At least one theory has allowed for a scientific approach to probing this structure, with hypotheses that have been tested and supported by further observations of these fluctuations. This theory is called inflation. Inflation posits that the observable universe as we see it today would have once been contained in a space smaller than any known particle. Then, it underwent a burst of unthinkable expansion lasting just a small fraction of a second, governed by a field with dynamics determined by quantum mechanics. This era magnified tiny quantum-scale fluctuations into wells of gravity that eventually governed the large-scale structure of the observable universe, with those wells written into the cosmic microwave background data. You can think of inflation as part of the “bang” in the Big Bang theory.
It’s a nice thought, that we can pull knowledge from beyond the cosmic microwave background. But this knowledge leads to more questions. “I think there’s a pretty broad consensus that inflation probably occurred,” said Katie Mack, theoretical astrophysicist at North Carolina State University. “There’s very little consensus as to how or why it occurred, what caused it, or what physics it obeyed when it happened.”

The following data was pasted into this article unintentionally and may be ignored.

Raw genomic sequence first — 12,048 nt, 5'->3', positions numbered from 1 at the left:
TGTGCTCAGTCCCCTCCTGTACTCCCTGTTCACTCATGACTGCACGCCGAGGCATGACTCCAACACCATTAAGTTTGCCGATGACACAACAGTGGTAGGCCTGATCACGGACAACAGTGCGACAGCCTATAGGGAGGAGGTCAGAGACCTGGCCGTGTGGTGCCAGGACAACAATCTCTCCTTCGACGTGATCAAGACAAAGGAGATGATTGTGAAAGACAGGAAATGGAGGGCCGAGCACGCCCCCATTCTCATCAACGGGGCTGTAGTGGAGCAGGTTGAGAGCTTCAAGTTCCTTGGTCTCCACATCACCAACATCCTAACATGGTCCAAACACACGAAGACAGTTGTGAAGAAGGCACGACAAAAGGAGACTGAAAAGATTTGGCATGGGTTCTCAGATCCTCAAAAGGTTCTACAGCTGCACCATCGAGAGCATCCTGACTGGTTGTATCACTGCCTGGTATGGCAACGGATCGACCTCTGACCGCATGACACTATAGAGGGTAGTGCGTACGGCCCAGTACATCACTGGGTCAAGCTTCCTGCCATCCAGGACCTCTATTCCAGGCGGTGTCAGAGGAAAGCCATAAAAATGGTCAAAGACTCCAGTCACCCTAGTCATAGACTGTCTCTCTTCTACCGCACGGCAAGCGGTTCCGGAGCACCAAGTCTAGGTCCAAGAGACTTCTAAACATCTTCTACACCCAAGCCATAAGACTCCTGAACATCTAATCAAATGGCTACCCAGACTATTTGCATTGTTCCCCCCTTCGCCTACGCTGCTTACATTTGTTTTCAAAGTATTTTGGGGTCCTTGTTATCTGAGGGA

Some of these new questions may be unanswerable. “What happens at the very beginning, that information is obscured from us,” said Mack. “I find it frustrating that we’re always going to be lacking information. We can come up with models that explain what we see, and models that do better than others, but in terms of validating them, at some point we’re going to have to just accept that there’s some unknowability.”
At the cosmic microwave background and beyond, the large and the small intersect; the early universe seems to reflect quantum behaviors. Similar conversations are happening on the other end of the size spectrum, as physicists attempt to reconcile the behavior of the universe on the largest scale with the rules of quantum mechanics. Black holes exist in this scientific space, where gravity and quantum physics must play together, and where physical descriptions of what’s going on sit below the Planck scale.
Here, physicists are also working to devise a mathematical theory that, while too small to observe directly, produces observable effects. Perhaps most famous among these ideas is string theory, which isn’t really a theory but a mathematical framework based on the idea that fundamental particles like quarks and electrons aren’t just specks but one-dimensional strings whose behavior governs those particles’ properties. This theory attempts to explain the various forces of nature that particles experience, while gravity seems to be a natural result of thinking about the problem in this way. Like those studying any theory, string theorists hope that their framework will put forth testable predictions.
Finding ways to test these theories is a work in progress. “There’s faith that one way or another we should be able to test these ideas,” said David Gross, professor at the Kavli Institute for Theoretical Physics, University of California, Santa Barbara and winner of the 2004 Nobel Prize in Physics. “It might be very indirect—but that’s not something that’s a pressing issue.”